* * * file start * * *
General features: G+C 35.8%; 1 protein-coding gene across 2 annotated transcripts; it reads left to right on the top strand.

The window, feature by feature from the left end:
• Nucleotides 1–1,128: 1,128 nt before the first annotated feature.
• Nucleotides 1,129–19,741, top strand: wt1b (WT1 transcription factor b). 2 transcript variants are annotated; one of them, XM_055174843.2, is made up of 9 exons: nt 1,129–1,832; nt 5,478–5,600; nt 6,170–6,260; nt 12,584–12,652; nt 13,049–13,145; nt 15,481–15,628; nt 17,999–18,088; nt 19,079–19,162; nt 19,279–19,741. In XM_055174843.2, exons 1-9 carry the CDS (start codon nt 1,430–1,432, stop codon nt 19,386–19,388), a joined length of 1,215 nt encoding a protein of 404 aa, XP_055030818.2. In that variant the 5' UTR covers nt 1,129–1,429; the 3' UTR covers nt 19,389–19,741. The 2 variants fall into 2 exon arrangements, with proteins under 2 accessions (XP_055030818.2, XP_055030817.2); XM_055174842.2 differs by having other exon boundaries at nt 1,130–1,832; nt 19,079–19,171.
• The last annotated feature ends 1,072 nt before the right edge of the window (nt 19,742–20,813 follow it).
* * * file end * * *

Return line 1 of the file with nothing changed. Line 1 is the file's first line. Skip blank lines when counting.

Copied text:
General features: G+C 35.8%; 1 protein-coding gene across 2 annotated transcripts; it reads left to right on the top strand.